CAS No. 93-76-5
Metolachlor is a chloroacetanilide type herbicide that is applied for preemergent control of grasses and broadleaf weeds on agricultural crop land, including corn, soybeans, sorghum and other crops, and on non-crop land for general weed control. It is absorbed by plants and inhibits plant protein synthesis. Metolachlor has a soil half-life of a few weeks to three months and is degraded microbiologically and photochemically to at least five different products. Metolachlor or its degradates can leach from soils and have been detected in watersheds of agricultural land, in both ground and surface waters (Battaglin et al., 1999; Gilliom, 2007; Hladik et al., 2005; Kolpin et al., 2000; USGS, 2007; WHO, 2003). Occasionally in the past, metolachlor levels in water have exceeded lifetime human health advisory levels (U.S.EPA, 1995). Metolachlor shows little potential to bioaccumulate but is moderately toxic to fish.
General population exposure may occur through the consumption of contaminated food or drinking water. Estimated human intakes have been below recommended limits (U.S.EPA, 1995). Metolachlor is well absorbed dermally, so applicators, formulators, and field workers may have significant exposures via this route. In animal studies, metolachlor was quickly absorbed after dermal or oral doses, and eliminated in urine and feces over two to three days (WHO, 2003). In animals, mercapturate conjugates were the predominant metabolites, but another metabolic pathway can produce 2-methyl-6-ethylaniline and its reactive metabolite which may account for observed effects (Coleman et al., 2000; Davison et al., 1994; Feng and Wratten, 1989; Jefferies et al., 1998). People exposed to metolachlor will excrete metolachlor mercapturate in their urine. This metabolite is not a marker of exposure to either plant metabolites or environmental degradates of metolachlor which can be present in the environment.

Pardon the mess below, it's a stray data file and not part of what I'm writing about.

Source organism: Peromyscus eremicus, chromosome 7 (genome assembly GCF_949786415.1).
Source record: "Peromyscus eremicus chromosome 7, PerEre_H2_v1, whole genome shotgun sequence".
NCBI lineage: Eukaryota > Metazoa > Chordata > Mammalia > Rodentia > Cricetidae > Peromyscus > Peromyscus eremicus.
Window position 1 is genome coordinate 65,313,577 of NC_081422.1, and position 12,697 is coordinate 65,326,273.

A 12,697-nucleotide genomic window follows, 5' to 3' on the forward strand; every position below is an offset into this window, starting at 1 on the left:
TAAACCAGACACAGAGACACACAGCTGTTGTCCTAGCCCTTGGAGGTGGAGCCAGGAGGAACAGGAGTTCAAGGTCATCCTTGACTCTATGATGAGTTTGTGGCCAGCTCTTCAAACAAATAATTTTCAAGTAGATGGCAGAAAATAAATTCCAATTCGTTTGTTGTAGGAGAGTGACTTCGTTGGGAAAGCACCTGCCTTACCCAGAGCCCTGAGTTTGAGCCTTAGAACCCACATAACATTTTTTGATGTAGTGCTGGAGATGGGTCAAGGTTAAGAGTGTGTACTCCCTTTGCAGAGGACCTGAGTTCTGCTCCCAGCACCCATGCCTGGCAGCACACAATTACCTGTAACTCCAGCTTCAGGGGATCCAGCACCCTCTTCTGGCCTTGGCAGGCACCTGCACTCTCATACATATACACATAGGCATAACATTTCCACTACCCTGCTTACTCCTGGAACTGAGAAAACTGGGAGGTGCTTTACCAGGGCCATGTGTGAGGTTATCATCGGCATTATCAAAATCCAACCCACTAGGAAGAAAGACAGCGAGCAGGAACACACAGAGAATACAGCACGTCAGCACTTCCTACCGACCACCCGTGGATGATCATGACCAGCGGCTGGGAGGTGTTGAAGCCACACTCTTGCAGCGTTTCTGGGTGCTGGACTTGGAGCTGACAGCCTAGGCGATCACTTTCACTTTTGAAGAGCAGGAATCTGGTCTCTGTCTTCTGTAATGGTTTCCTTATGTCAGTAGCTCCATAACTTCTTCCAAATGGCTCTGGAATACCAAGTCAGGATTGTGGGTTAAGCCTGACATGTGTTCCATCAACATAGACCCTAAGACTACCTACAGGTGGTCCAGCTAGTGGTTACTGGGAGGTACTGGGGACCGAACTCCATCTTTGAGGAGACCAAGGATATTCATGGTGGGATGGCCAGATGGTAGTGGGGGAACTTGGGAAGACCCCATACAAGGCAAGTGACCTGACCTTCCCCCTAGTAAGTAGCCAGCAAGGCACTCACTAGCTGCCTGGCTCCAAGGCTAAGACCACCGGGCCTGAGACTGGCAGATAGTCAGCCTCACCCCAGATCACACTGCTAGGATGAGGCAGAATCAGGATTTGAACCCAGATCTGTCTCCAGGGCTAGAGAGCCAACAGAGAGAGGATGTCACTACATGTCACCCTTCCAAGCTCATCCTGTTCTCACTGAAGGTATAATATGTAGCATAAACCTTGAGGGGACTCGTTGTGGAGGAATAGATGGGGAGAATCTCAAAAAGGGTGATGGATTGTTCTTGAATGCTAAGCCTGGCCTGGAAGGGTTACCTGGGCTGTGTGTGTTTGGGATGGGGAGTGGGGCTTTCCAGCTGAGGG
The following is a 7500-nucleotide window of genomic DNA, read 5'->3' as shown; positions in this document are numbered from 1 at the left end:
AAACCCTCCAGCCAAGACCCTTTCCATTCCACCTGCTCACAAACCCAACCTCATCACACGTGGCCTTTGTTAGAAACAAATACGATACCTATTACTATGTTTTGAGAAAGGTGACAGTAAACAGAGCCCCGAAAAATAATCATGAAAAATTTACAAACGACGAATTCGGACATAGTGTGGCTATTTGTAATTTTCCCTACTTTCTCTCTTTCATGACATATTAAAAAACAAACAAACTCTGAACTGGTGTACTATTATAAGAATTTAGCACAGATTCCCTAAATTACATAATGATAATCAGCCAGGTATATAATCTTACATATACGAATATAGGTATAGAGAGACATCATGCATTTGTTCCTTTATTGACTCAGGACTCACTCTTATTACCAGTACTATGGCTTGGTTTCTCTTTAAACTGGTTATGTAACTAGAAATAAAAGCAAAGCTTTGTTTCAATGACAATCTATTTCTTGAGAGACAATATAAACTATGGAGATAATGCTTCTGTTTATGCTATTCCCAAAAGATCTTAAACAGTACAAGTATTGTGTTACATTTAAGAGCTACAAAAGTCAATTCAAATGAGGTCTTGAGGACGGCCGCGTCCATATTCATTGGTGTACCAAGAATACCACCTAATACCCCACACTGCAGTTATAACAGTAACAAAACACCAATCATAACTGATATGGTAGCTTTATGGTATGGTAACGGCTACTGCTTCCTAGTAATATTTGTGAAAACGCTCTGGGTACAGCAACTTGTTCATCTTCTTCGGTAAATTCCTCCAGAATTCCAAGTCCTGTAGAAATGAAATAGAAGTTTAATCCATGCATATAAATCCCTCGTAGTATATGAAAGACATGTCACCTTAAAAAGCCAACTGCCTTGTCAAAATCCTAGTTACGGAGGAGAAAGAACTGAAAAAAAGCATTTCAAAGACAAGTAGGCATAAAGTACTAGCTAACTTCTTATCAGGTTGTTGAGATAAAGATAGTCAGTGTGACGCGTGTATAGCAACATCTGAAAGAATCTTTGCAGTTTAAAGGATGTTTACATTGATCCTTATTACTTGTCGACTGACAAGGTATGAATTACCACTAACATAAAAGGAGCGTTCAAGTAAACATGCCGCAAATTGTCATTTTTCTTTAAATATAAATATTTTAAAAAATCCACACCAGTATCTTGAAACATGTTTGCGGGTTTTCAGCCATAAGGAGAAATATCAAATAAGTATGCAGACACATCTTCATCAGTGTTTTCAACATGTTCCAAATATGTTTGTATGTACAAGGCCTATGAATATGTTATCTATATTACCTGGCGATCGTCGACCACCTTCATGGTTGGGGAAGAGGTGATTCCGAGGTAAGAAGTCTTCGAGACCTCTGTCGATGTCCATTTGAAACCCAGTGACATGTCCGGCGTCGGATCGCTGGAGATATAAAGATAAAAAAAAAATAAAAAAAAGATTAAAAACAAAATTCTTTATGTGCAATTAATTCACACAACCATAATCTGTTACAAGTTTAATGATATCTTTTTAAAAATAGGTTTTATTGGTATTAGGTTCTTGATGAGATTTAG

Human health effects from metolachlor at low environmental doses or at biomonitored levels from low environmental exposures are unknown. Metolachlor has low potential for acute toxicity (U.S. EPA, 1995). Salivation, lacrimation, and convulsions were observed at lethal doses in animal studies. Metolachlor did not show developmental or reproductive toxicity in chronic animal studies, and it was not mutagenic in mammalian cells (U.S.EPA, 1995; WHO, 2003). U.S.EPA considers metolachlor to be a possible human carcinogen; NTP and IARC do not have ratings regarding human carcinogenicity. Additional information is available from U.S. EPA at: http://www.epa.gov/pesticides/.
Urinary levels of metolachlor mercapturate reflect recent exposure. Urinary levels of metolachlor mercapturate were generally not detectable in the NHANES 2001-2002 subsample, though the 95th percentile for males and non-Hispanic whites was at the limit of detection, 0.200 μg/L (CDC, 2009). The geometric mean urinary metolachlor mercapturate concentration was 4.7 μg/L in farmers after they had sprayed metolachlor (Curwin et al., 2005). Hines et al. (2003) showed that 2.2% of a small reference population had detectable metolachlor equivalents by immunoassay in their urine, whereas 60% of applicators had detectable amounts.
Finding measurable amounts of metolachlor mercapturate in the urine does not imply that the levels of metolachlor mercapturate cause an adverse health effect. Biomonitoring studies on levels of metolachlor mercapturate provide physicians and public health officials with reference values so that they can determine whether people have been exposed to higher levels metolachlor than are found in the general population. Biomonitoring data can also help scientists plan and conduct research on exposure and health effects.
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